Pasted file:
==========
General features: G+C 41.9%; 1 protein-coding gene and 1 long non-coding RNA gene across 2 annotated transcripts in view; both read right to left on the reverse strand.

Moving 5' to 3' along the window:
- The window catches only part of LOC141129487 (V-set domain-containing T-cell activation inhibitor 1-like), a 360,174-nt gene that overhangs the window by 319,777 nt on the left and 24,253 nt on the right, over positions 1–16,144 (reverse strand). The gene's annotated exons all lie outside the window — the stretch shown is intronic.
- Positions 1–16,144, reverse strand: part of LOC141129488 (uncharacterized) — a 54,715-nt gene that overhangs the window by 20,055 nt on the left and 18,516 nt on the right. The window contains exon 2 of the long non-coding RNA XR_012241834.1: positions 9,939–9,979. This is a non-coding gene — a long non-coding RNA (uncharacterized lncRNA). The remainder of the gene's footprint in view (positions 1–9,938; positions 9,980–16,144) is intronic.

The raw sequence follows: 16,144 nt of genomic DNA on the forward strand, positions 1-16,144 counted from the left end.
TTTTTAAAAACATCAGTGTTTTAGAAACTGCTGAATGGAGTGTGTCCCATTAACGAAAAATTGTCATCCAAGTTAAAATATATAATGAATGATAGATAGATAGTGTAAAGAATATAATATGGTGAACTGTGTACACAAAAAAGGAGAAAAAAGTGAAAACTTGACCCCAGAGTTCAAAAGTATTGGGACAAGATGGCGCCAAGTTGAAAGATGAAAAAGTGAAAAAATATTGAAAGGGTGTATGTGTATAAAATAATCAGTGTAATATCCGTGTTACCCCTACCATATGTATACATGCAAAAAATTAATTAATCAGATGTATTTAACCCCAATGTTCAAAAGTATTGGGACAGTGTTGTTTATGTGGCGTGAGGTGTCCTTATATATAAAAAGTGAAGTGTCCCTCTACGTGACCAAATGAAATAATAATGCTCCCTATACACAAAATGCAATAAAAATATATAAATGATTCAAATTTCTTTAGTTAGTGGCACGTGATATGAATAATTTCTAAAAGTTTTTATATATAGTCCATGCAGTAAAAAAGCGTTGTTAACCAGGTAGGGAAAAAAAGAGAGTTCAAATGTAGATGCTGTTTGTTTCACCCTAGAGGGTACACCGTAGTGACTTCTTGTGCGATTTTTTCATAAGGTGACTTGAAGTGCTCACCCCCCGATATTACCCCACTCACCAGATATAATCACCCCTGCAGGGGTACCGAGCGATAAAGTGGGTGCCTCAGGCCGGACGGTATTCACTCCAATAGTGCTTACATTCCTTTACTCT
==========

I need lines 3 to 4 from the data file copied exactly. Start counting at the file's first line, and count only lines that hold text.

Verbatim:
- The window catches only part of LOC141129487 (V-set domain-containing T-cell activation inhibitor 1-like), a 360,174-nt gene that overhangs the window by 319,777 nt on the left and 24,253 nt on the right, over positions 1–16,144 (reverse strand). The gene's annotated exons all lie outside the window — the stretch shown is intronic.
- Positions 1–16,144, reverse strand: part of LOC141129488 (uncharacterized) — a 54,715-nt gene that overhangs the window by 20,055 nt on the left and 18,516 nt on the right. The window contains exon 2 of the long non-coding RNA XR_012241834.1: positions 9,939–9,979. This is a non-coding gene — a long non-coding RNA (uncharacterized lncRNA). The remainder of the gene's footprint in view (positions 1–9,938; positions 9,980–16,144) is intronic.